Genderqueer – An individual whose gender identity is neither male nor female, is between or beyond genders, or is some combination of genders. Sometimes this includes a political agenda to challenge gender stereotypes and the gender binary system. Genderqueer individuals may or may not pursue any physical changes, such as hormonal or surgical intervention, and may not identify as trans*.

Grey Ace – Someone who identifies as part of the asexual community but does not identify as completely asexual. This differs from demisexuality in that being demisexual is a specific orientation and a gray ace is used as a catch-all for any unspecified identity under the Ace umbrella.

Heteronormativity – The assumption, in individuals or in institutions, that everyone is heterosexual, and that heterosexuality is superior to homosexuality, bisexuality, and other sexual orientations.

Heterosexual – Men who experience sexual, romantic, physical, and/or spiritual attraction to women, and vice versa. Also known as ‘straight.’

Heterosexism – Prejudice against individuals and groups who display nonheterosexual behaviors or identities, combined with the majority power to impose such prejudice. Usually used to the advantage of the group in power. Any attitude, action, or practice – backed by institutional power – that subordinates people because of their sexual orientation.

Heterosexual Privilege – Those benefits derived automatically by being heterosexual or being perceived as heterosexual that are denied to homosexual and bisexual people. Also, the benefits homosexual and bisexual people receive as a result of claiming heterosexual identity or denying homosexual or bisexual identity.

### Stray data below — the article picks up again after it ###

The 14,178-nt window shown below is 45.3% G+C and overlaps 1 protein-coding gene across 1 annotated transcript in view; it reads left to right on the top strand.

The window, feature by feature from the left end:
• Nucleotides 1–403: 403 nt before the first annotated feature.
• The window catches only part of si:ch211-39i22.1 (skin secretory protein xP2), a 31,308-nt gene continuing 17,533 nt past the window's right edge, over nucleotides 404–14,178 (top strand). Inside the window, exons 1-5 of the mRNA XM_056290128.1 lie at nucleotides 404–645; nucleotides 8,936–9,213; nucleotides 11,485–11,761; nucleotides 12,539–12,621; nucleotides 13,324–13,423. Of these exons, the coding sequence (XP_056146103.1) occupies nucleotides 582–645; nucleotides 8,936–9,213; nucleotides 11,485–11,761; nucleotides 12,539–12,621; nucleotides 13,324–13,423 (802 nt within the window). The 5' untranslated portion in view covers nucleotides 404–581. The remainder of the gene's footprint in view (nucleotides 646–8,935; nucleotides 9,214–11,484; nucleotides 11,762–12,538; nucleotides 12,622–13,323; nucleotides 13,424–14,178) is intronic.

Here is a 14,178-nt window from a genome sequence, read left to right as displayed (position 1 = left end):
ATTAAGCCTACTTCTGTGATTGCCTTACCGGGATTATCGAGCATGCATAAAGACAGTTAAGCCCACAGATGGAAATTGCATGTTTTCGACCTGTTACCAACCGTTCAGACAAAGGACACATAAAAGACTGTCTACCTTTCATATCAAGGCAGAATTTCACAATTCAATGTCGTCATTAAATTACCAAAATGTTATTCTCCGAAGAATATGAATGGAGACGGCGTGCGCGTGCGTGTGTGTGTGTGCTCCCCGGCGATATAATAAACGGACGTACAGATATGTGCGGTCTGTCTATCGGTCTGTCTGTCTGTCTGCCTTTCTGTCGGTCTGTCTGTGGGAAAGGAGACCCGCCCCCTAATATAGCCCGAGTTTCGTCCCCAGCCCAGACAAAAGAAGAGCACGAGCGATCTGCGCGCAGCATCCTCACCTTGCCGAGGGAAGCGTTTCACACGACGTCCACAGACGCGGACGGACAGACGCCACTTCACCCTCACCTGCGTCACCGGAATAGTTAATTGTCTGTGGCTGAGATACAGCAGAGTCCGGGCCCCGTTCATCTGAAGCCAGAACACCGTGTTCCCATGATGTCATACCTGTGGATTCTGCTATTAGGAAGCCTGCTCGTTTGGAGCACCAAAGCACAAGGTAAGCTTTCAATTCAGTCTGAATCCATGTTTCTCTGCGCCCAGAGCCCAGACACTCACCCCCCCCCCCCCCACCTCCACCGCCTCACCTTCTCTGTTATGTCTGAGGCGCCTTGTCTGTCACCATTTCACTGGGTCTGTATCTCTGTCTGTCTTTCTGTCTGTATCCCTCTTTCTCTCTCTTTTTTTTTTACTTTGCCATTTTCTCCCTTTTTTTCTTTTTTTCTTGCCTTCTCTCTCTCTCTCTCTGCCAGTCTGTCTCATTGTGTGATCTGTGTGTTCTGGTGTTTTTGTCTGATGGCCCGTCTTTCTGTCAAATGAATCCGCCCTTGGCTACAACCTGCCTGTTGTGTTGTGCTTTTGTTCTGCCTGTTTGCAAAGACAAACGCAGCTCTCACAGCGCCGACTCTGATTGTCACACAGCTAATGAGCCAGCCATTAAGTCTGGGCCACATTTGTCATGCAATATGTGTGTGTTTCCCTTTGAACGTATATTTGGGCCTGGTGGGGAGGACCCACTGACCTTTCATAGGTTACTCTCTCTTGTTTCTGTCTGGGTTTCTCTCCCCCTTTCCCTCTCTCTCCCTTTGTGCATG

HIV-phobia – The irrational fear or hatred of persons living with HIV/AIDS.

Homophobia – The irrational fear, hatred, or intolerance of people who identify or are perceived as non-heterosexual, including the fear of being read as part of the “gay” community. Homophobic behavior can range from telling gay jokes, to verbal abuse, to acts of physical violence.

Homoromantic – Someone who has romantic feelings for members of the same sex or gender.

Homosexual – An out of date term for a person who is primarily emotionally, physically, and/or sexually attracted to members of the same sex. Many people view this term as offensive in that it is excessively clinical and sexualizes members of the LGBTQIA community.

Identity Sphere – The idea that gender identities and expressions do not fit on a linear scale, but rather on a sphere that allows room for all expression without weighting any one expression as better than another.

In the Closet – Refers to a homosexual, bisexual, trans person or intersex person who will not or cannot disclose their sex, sexuality, sexual orientation or gender identity to their friends, family, co-workers, or society. An intersex person may be closeted due to ignorance about their status since standard medical practice is to “correct,” whenever possible, intersex conditions early in childhood and to hide the medical history from the patient. There are varying degrees of being “in the closet.” For example, a person can be out in their social life, but in the closet at work, or with their family.

Institutional Oppression – Arrangements of a society used to benefit one group at the expense of another through the use of language, media, education, religion, economics, etc.

Internalized Oppression – The process by which a member of an oppressed group comes to accept and live out the inaccurate stereotypes applied to the oppressed group.

Intersex Person(s) – Individual(s) born with the condition of having physical sex markers (genitals, hormones, gonads, or chromosomes) that are neither clearly male nor female. Intersex people are sometimes defined as having “ambiguous” genitalia.